‘Tis the Season of Gratitude

Archive for the ‘anxiety’ Category

‘Tis the Season of Gratitude

Posted on: November 26th, 2019 by Lindsey Rogers, LCPC

Fall and winter can be a difficult time of year. There is a lot of pressure to feel joyful, and when the cheery décor surrounding our workplaces, homes, and city is a direct mismatch to how we are feeling, it can foster an even deeper sense of sadness. Thoughts like, “It’s the holidays and I still can’t be happy?!” can overwhelm us and trigger feelings of guilt and shame. Finding joy and happiness can feel like an insurmountable task. But a powerful step in the direction of positivity is gratitude. Psychologist Robert Emmons, PhD is an expert in gratitude and defines it as “a sense of wonder, thankfulness, and appreciation for life.” Dr. Emmons divides gratitude into two parts: (1) acknowledging the good in our lives; and (2) acknowledging that the source of that goodness is outside of ourselves. It may sound tough to think about giving when you feel empty, but tapping into feeling grateful or thankful allows us those pinpricks of light to change your otherwise gloomy perspective.

How An Attitude of Gratitude Works
Depression and negative emotions turn us inward. It is hard to consider others or anything outside of ourselves and how bad we feel. Our perspective is skewed to a catastrophizing state of what is terrible and how life is going to get worse. When we feel this way, it is common to think that the curated version on social media is actually true and everyone else is having a great time during the holidays. Feeling bad can make us think, “Look at that! Everyone in Chicago is at the Christkindlmarket enjoying all sorts of holiday fun with their significant others but me!” Yikes, that sounds super gloomy. But those are irrational and definitely unhelpful thoughts. Implementing gratitude can allow us to have a bigger perspective and shift away from negativity. If you are feeling thankful, you are glad something happened or even happy something is over. If you narrowly miss getting sideswiped on your commute, you likely take a beat and think, “Wow, that could have been bad.” Depressive thoughts would keep you stuck. Those thoughts might include, “I am so careless,” or, “Why are bad things always happening to me?” Taking on an attitude of gratitude, however, allows you to zoom out from your own experience to see the bigger picture, like changing the screen resolution on your thoughts. There is that sense of “Whew, I survived that!” That feeling is gratitude. We are able to affirm what is good in our lives or in the moment instead of getting stuck with negativity.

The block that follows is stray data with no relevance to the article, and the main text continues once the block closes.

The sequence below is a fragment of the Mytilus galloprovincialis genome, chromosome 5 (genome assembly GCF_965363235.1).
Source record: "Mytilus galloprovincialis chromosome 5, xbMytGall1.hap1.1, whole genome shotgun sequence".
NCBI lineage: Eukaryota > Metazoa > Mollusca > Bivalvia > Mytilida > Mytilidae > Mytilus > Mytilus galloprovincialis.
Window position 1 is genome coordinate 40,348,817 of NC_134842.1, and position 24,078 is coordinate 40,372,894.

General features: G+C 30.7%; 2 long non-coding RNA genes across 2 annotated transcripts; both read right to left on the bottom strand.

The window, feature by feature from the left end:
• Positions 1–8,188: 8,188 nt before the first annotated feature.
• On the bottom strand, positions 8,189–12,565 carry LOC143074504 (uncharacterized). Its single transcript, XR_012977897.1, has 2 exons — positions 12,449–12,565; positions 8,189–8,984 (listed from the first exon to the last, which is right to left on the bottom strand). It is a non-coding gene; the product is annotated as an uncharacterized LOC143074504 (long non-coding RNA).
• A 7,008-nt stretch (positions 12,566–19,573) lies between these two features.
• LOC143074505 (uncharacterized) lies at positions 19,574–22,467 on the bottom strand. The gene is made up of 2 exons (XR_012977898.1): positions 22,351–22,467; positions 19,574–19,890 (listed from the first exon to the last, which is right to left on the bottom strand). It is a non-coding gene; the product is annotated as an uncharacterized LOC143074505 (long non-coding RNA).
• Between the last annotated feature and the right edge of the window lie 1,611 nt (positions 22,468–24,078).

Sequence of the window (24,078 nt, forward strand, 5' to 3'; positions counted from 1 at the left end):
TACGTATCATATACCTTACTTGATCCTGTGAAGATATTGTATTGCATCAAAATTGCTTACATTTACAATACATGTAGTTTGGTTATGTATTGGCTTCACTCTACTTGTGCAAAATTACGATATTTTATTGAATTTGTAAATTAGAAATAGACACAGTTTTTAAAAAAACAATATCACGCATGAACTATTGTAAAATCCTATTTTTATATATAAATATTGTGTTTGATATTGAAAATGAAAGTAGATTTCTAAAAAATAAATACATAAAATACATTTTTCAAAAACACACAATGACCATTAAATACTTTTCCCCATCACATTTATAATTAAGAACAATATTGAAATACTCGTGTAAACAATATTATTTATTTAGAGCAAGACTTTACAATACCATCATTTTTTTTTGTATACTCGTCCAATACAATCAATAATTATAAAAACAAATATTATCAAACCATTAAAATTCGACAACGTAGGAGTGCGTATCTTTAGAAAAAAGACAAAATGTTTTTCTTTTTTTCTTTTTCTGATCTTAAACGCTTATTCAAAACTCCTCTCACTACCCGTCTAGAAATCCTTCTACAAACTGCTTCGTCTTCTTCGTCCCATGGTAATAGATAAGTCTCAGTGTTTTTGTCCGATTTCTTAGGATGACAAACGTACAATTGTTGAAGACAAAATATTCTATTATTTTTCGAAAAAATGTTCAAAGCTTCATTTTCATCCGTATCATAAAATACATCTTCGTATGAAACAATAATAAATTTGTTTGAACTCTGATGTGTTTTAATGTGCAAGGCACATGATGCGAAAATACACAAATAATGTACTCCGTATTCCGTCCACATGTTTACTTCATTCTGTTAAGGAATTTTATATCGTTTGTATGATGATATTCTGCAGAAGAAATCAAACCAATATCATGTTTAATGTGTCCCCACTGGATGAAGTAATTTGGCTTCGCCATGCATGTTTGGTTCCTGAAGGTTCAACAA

How to Get Started on Thankfulness
This time of year, there are likely plenty of school-aged children tracing their hand and then turning their handprints into turkeys. Joining the ranks with the hand turkey might also be the practice of going around the table at Thanksgiving dinner and saying what you are thankful for. If you have been part of this table scene, how many times have you said pumpkin pie? Or the Bears? Maybe those aren’t profound moments of gratitude for humanity but they’re a great start. A way to expand past the amazing stuffing or the scoreboard on Thanksgiving is to first find some time that you can collect your thoughts. Start by taking out a journal or a blank document on your computer screen. Try to start a list of things for which you are grateful. This can be a feeling or an actual event. It can be a person, place, or thing. You can experience gratitude for something very tiny or something huge. Maybe you structure your thoughts around what you are grateful for at a certain time of day or time of year. Maybe you consider who you are grateful for and think a little more deeply about why. You can write bullet points or a list. You can write a letter to express your thankfulness to someone and you don’t even have to send it. Journaling is a great practice but there is no one-size-fits-all, right-or-wrong way when it comes to gratitude. And these are your own thoughts so be honest. No one gets to tell you that you aren’t actually experiencing gratitude.

How to Expand on Gratefulness
Gratitude is about seeing the good in life, but ironically focusing on your challenges or hard times can also be a good place to start. Remember when we were talking about feeling depressed? Making a leap to feeling thankful during the holidays may be too much. But if you are struggling or have been challenged in the past, examining how you got through it or what you learned from it can be a great way to tap into gratitude. You don’t have to fully jump into joy and reverence. But acknowledging in even a small way how now is slightly better than then or how you have grown and learned since that previous bad time is a great way to change your perspective.

Volunteer work and contributing in a philanthropic way can help foster a sense of gratitude. You can acknowledge how others need your help and you can see how others in need feel grateful. You can see how thankful someone feels when they are in need and you give them something they need. Helping others can trigger you to think about how others have aided you or currently support you. In this way, you are giving back and getting all at once. What a great deal!

How to Manage Roadblocks with Giving Thanks